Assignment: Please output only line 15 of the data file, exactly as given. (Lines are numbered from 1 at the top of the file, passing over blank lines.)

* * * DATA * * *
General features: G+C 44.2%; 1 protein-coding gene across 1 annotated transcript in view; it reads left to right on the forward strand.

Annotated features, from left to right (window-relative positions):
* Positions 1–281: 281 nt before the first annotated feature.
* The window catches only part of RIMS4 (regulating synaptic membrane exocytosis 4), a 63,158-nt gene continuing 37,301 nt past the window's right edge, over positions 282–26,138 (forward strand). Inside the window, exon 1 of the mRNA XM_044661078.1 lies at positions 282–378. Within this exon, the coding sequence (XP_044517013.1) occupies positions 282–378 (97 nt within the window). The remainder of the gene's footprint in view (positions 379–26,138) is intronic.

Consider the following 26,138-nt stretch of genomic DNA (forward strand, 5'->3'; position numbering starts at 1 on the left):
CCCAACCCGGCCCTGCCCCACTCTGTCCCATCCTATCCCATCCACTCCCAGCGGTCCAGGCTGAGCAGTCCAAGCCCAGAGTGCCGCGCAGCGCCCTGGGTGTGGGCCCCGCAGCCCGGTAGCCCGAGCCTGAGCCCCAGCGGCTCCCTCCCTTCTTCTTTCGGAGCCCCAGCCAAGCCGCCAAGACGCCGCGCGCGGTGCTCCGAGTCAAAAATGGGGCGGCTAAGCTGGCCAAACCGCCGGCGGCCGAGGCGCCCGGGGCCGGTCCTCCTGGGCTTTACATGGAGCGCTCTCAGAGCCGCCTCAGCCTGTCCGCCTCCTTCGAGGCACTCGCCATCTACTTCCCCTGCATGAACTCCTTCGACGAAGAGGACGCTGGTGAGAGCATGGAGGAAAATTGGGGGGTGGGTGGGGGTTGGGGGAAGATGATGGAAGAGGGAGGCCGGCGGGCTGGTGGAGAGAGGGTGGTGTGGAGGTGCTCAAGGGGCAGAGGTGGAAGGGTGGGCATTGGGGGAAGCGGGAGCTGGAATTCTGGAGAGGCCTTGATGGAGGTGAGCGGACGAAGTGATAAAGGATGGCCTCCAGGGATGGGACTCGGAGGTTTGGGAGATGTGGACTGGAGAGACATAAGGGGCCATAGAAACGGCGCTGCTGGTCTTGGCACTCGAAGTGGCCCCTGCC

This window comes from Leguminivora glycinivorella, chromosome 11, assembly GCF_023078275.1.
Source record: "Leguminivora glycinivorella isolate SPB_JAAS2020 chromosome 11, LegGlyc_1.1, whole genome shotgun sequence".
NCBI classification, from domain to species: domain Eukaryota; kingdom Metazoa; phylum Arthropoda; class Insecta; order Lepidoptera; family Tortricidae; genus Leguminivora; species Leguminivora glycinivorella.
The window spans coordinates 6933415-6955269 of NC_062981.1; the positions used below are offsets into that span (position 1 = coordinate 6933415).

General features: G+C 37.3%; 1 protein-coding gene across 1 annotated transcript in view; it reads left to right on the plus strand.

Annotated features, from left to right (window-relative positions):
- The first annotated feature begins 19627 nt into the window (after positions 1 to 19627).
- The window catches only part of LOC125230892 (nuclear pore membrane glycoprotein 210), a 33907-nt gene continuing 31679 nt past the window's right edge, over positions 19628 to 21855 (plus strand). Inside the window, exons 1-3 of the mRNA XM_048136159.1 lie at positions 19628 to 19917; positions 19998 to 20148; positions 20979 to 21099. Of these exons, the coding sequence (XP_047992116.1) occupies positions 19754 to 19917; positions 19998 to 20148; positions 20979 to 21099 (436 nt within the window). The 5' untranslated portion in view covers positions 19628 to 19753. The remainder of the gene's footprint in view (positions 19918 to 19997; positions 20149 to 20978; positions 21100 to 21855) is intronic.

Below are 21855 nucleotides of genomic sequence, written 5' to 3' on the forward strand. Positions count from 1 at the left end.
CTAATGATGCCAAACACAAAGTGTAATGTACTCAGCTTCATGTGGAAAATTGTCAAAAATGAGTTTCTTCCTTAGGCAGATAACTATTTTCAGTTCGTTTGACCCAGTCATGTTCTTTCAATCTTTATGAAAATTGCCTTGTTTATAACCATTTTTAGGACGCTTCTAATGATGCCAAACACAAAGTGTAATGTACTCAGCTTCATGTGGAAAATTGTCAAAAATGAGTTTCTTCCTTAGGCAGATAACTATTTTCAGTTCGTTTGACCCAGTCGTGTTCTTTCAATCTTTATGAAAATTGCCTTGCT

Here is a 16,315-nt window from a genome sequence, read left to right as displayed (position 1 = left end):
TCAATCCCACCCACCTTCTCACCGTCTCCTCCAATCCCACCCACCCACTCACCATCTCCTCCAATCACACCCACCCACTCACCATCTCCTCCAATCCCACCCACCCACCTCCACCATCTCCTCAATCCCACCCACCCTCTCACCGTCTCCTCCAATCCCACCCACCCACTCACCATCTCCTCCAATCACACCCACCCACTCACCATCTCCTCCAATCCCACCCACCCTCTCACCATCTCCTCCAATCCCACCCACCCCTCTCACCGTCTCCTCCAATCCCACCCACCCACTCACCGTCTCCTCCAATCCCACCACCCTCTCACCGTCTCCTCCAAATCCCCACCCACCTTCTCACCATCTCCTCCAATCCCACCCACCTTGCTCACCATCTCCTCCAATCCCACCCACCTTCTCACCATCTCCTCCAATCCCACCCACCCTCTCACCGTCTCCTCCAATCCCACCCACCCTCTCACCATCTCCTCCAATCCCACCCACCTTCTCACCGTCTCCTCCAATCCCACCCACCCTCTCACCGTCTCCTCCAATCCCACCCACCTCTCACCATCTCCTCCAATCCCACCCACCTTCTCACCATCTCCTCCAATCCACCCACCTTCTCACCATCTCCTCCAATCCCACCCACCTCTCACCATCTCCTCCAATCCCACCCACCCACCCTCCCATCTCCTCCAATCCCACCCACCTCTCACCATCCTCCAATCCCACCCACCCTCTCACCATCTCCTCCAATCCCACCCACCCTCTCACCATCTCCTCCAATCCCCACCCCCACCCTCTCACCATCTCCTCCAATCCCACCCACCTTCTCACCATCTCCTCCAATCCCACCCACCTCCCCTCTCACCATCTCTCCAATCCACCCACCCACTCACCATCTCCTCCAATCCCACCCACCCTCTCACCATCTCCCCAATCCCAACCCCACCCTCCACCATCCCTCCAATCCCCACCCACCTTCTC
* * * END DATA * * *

Below are 21855 nucleotides of genomic sequence, written 5' to 3' on the forward strand. Positions count from 1 at the left end.